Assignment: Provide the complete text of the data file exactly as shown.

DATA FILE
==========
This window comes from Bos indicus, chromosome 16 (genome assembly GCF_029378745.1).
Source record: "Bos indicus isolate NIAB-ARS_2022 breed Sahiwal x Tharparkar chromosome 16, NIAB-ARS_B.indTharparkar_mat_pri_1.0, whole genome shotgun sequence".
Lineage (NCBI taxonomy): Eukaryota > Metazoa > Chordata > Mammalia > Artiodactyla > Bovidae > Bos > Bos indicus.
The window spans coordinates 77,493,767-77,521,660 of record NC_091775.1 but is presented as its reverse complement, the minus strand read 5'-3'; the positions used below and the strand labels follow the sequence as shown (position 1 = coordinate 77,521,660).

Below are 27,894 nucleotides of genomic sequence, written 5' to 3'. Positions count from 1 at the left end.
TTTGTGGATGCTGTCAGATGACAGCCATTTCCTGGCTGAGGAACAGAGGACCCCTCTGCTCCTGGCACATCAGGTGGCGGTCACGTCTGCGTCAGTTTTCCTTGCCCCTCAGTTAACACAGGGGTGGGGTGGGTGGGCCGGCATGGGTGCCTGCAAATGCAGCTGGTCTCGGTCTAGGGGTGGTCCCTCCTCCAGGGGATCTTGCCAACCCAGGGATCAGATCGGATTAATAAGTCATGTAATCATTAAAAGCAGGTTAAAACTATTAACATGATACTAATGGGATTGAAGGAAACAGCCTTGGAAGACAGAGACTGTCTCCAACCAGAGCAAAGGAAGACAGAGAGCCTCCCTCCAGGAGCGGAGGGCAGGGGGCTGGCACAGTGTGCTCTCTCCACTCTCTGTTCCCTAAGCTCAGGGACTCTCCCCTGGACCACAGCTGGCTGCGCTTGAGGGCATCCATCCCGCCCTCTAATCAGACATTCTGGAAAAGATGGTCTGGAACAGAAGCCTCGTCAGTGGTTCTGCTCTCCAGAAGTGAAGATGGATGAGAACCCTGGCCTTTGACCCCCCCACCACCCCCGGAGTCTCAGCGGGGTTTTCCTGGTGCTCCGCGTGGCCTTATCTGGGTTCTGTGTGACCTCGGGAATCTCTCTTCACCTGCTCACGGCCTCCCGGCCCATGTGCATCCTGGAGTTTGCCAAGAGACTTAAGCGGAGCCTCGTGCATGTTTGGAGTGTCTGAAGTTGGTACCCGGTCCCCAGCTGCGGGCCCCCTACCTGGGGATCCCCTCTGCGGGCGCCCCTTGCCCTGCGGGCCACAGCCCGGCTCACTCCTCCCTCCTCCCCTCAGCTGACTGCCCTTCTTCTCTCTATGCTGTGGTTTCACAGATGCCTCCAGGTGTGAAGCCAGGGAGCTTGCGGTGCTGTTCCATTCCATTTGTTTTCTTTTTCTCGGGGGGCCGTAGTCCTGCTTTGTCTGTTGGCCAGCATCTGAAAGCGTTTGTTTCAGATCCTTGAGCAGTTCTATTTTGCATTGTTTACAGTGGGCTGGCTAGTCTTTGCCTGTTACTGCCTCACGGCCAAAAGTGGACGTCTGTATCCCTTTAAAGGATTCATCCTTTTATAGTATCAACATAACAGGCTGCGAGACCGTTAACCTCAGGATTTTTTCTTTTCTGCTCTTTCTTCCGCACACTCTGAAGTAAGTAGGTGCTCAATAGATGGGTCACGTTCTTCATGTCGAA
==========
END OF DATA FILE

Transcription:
This window comes from Bos indicus, chromosome 16 (genome assembly GCF_029378745.1).
Source record: "Bos indicus isolate NIAB-ARS_2022 breed Sahiwal x Tharparkar chromosome 16, NIAB-ARS_B.indTharparkar_mat_pri_1.0, whole genome shotgun sequence".
Lineage (NCBI taxonomy): Eukaryota > Metazoa > Chordata > Mammalia > Artiodactyla > Bovidae > Bos > Bos indicus.
The window spans coordinates 77,493,767-77,521,660 of record NC_091775.1 but is presented as its reverse complement, the minus strand read 5'-3'; the positions used below and the strand labels follow the sequence as shown (position 1 = coordinate 77,521,660).

Below are 27,894 nucleotides of genomic sequence, written 5' to 3'. Positions count from 1 at the left end.
TTTGTGGATGCTGTCAGATGACAGCCATTTCCTGGCTGAGGAACAGAGGACCCCTCTGCTCCTGGCACATCAGGTGGCGGTCACGTCTGCGTCAGTTTTCCTTGCCCCTCAGTTAACACAGGGGTGGGGTGGGTGGGCCGGCATGGGTGCCTGCAAATGCAGCTGGTCTCGGTCTAGGGGTGGTCCCTCCTCCAGGGGATCTTGCCAACCCAGGGATCAGATCGGATTAATAAGTCATGTAATCATTAAAAGCAGGTTAAAACTATTAACATGATACTAATGGGATTGAAGGAAACAGCCTTGGAAGACAGAGACTGTCTCCAACCAGAGCAAAGGAAGACAGAGAGCCTCCCTCCAGGAGCGGAGGGCAGGGGGCTGGCACAGTGTGCTCTCTCCACTCTCTGTTCCCTAAGCTCAGGGACTCTCCCCTGGACCACAGCTGGCTGCGCTTGAGGGCATCCATCCCGCCCTCTAATCAGACATTCTGGAAAAGATGGTCTGGAACAGAAGCCTCGTCAGTGGTTCTGCTCTCCAGAAGTGAAGATGGATGAGAACCCTGGCCTTTGACCCCCCCACCACCCCCGGAGTCTCAGCGGGGTTTTCCTGGTGCTCCGCGTGGCCTTATCTGGGTTCTGTGTGACCTCGGGAATCTCTCTTCACCTGCTCACGGCCTCCCGGCCCATGTGCATCCTGGAGTTTGCCAAGAGACTTAAGCGGAGCCTCGTGCATGTTTGGAGTGTCTGAAGTTGGTACCCGGTCCCCAGCTGCGGGCCCCCTACCTGGGGATCCCCTCTGCGGGCGCCCCTTGCCCTGCGGGCCACAGCCCGGCTCACTCCTCCCTCCTCCCCTCAGCTGACTGCCCTTCTTCTCTCTATGCTGTGGTTTCACAGATGCCTCCAGGTGTGAAGCCAGGGAGCTTGCGGTGCTGTTCCATTCCATTTGTTTTCTTTTTCTCGGGGGGCCGTAGTCCTGCTTTGTCTGTTGGCCAGCATCTGAAAGCGTTTGTTTCAGATCCTTGAGCAGTTCTATTTTGCATTGTTTACAGTGGGCTGGCTAGTCTTTGCCTGTTACTGCCTCACGGCCAAAAGTGGACGTCTGTATCCCTTTAAAGGATTCATCCTTTTATAGTATCAACATAACAGGCTGCGAGACCGTTAACCTCAGGATTTTTTCTTTTCTGCTCTTTCTTCCGCACACTCTGAAGTAAGTAGGTGCTCAATAGATGGGTCACGTTCTTCATGTCGAA